" ...You climb, and climb, and climb. ..until you unexpectedly emerge in a small clearing around which a somewhat dilapidated, square brick wall runs. The iron gate is 'open, and as you enter, the eye glancing over a dozen or more marble slabs and head-stones rests on a granite pyramid, supported by a block of the same material, rudely hewn and blackened with age, which you know at once to be Jefferson's tomb. There is no name on the monument, only the dates of birth and date. The conceit is a childish one and in wretched taste, and yet I cannot help thinking that the dusty incumbent who holds the stone in mort main is rather flattered by the surprise of his visitors. ..Around the great statesman, and philosopher and man of letters, lie his children and their offspring. .."

     There was no name on the monument because the marble tablet that had been placed on the "granite pyramid" was at that time being kept safely at Edgehill.

     Fifty-nine years ago fifteen members of the Monticello Graveyard Association met at Madison Hall, University of Virginia. The officers for the following year were elected. They were:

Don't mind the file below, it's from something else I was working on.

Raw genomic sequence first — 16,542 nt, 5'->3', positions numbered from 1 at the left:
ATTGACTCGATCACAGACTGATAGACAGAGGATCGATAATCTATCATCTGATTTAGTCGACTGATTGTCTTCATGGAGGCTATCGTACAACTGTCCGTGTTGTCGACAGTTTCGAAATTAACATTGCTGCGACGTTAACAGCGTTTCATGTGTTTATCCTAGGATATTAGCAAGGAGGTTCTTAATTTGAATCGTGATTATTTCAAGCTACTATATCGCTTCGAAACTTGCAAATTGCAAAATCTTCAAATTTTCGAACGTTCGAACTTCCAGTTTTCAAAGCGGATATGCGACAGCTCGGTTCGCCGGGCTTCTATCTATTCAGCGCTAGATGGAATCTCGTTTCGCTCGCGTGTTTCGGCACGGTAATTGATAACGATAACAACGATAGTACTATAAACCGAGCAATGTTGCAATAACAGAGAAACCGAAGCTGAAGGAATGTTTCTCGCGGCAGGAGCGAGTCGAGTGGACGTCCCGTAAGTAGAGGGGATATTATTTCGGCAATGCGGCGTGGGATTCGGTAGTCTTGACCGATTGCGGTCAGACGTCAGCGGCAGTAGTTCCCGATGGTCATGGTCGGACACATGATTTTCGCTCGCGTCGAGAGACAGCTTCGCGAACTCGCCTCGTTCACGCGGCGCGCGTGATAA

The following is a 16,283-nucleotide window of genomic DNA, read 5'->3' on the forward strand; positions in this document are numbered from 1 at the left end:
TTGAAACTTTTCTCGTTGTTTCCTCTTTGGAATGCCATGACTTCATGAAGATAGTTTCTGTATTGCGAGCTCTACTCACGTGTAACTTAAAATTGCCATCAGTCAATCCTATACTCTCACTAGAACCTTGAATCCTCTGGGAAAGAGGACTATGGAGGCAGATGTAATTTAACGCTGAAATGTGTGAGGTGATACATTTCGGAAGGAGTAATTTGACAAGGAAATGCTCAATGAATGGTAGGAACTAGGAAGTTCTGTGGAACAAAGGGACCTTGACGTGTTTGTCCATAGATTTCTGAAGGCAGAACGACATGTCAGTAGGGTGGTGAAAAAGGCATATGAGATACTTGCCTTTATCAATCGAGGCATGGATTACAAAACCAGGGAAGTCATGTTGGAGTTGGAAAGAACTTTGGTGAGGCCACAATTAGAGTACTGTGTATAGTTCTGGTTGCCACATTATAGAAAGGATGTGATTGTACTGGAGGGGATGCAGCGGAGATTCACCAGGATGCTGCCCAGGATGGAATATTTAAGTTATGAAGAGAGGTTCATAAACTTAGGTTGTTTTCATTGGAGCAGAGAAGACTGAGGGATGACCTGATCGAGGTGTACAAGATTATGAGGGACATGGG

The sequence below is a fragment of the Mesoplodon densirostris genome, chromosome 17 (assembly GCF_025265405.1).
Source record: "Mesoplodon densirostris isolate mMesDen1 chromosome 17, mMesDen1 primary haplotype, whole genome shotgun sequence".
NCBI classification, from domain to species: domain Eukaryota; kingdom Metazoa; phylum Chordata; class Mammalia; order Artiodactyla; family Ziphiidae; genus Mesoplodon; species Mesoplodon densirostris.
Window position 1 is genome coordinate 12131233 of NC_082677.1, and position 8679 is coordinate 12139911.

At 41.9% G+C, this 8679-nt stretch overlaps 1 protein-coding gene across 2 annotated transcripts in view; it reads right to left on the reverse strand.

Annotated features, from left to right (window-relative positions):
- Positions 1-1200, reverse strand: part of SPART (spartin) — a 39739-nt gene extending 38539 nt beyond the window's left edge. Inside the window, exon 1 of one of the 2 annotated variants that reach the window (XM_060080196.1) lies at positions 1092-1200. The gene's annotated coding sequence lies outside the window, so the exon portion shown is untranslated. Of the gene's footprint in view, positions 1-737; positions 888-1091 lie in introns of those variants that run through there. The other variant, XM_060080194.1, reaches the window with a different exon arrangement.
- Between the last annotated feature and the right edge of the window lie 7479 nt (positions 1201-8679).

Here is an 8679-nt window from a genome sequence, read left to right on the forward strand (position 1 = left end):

Col. I. R. Kean, President
Miss Cornelia I. Taylor, Vice-President
George Wayne Anderson, Historian
Virginius R. Shackelford, Secretary and Treasurer

Read into the Minutes of the Fourth Meeting of the Monticello Graveyard Association (held April 17 , 1916) was this material:



     "The following document from the Edgehill papers has been sent to the President by the Vice-President. It is a copy of a paper in the handwriting of Col. T. J. Randolph, of Edgehill. No date is given. It was evidently written after his mother's death in 1836, be.fore the brick wall was built around the Graveyard which some of our members can remember. A note stating who the signers were and their relationship to Mr. Jefferson has been added by Mrs. John S. Morris: